Friday's royal wedding will almost certainly be glamorous and overhyped. But will it be any fun? The British Royal Family seems to hope not. They've done their best to keep it regal, sedate, and free of Australian comedians and bodily functions. Among the notable things that won't be enjoyed on Prince William and Kate Middleton's wedding day:
Tweeting during the ceremony, a mere faux pas at most weddings, is being treated as a security risk by the royal family. That's why they're installing "signal-blocking" technology at Westminster Abbey that will render the London church a tweet, text, and call free zone--if only for two hours. Television networks, wary of "unfortunate sightings of guests on their phones" and "untimely ringtones" overshadowing the pomp and circumstance, are also enthusiastically backers of the social media blackout.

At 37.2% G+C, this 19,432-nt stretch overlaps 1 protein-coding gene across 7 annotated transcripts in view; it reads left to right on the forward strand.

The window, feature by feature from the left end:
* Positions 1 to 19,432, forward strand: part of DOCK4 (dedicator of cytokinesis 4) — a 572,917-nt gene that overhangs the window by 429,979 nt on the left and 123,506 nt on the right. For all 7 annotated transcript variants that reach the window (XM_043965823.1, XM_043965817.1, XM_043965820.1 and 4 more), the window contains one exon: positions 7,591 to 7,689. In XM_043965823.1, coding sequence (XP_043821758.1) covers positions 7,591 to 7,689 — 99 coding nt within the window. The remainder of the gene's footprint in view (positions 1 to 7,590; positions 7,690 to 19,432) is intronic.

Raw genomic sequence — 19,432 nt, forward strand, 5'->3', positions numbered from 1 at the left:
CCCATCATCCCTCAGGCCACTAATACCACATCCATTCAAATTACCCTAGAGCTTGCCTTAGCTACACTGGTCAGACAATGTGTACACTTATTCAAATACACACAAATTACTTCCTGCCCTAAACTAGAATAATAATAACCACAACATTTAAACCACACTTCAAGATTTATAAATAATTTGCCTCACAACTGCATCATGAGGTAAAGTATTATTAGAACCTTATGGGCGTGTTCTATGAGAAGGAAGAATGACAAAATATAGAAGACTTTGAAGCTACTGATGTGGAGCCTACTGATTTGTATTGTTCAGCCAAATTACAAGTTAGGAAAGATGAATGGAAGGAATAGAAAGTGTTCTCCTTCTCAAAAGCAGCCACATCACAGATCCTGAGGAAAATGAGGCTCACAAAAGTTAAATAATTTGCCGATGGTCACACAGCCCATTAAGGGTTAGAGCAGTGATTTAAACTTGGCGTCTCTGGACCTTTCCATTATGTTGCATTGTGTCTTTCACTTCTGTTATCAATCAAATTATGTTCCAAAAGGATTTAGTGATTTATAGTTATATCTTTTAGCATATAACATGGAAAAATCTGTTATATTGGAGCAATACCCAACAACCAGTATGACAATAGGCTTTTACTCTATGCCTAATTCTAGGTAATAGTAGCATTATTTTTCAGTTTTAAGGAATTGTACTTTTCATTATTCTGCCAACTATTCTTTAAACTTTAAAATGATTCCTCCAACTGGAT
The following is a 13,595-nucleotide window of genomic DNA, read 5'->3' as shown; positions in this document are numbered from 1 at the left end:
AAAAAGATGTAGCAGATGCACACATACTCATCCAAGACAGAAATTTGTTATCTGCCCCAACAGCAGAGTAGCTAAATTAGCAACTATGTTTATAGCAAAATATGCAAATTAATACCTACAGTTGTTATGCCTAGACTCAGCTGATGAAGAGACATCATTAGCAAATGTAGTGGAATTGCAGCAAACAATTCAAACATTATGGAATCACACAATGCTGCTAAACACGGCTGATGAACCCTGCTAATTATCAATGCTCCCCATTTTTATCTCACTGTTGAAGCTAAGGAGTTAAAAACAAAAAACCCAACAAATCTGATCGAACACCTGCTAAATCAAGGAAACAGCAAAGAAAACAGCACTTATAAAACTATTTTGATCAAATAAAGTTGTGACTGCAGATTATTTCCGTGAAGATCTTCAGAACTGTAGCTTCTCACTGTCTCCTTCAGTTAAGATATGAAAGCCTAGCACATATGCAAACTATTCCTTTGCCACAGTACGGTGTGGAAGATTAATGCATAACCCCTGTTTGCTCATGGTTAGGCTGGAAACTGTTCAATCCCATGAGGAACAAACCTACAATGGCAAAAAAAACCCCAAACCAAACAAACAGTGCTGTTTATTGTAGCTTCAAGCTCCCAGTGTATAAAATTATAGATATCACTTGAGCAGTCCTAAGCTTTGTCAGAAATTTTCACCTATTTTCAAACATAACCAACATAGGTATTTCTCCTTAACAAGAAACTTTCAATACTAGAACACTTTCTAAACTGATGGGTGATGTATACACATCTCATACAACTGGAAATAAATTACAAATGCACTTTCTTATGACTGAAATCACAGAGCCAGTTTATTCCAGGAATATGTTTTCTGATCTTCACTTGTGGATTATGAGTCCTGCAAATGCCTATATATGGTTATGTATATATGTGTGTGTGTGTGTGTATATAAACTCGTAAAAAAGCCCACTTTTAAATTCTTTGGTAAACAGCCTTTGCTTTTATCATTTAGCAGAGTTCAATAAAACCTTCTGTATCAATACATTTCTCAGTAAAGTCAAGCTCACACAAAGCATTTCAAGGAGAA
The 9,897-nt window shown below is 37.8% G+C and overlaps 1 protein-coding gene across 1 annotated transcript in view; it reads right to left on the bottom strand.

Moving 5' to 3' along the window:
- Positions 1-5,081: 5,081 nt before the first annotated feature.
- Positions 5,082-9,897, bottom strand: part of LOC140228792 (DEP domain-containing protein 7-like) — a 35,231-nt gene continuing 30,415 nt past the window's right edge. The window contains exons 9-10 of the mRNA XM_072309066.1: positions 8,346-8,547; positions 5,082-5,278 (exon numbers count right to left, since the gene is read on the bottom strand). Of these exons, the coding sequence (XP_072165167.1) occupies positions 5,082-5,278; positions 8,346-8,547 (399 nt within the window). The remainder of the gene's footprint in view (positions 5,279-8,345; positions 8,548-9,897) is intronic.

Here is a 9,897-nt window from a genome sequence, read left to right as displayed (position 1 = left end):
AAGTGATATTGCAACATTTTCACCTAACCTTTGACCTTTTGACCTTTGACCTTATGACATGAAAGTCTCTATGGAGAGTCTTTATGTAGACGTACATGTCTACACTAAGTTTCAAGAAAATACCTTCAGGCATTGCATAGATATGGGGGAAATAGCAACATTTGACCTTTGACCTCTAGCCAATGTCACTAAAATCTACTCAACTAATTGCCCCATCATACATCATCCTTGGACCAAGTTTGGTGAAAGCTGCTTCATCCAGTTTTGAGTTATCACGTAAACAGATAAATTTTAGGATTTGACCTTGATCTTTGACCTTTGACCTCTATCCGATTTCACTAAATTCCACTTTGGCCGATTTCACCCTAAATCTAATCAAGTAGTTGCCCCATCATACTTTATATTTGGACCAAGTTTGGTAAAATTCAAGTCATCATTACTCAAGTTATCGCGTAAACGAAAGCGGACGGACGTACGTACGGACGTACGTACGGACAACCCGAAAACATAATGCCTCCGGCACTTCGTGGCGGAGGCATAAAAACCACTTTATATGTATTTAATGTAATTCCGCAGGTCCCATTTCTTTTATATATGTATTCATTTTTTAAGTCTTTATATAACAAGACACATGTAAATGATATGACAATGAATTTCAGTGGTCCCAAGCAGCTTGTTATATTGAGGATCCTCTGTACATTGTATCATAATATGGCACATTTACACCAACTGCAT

If any of the 1,900 guests want to get rowdy, they'll have to bring their own supplies. The drink menu at the reception is "strictly champagne." Explained an unnamed palace source to The Daily Mail "Let's face it, [beer] isn't really an appropriate drink to be serving in the Queen's presence at such an occasion...It was always [William and Kate's] intention to their guests a sophisticated experience and they have chosen the food and drink with this in mind." (This makes very little sense--people have played Wii in front of Queen Elizabeth. Wii! As for providing guests with a 'sophisticated experience'--They're at the royal wedding.)
Guests will arrive Westminster Abbey two hours before the ceremony, at which point they not be able to go to the bathroom. This isn't a security precaution like the cell phone blocking--there just aren't any bathrooms in the 500 year-old church.
This article is from the archive of our partner The Wire.
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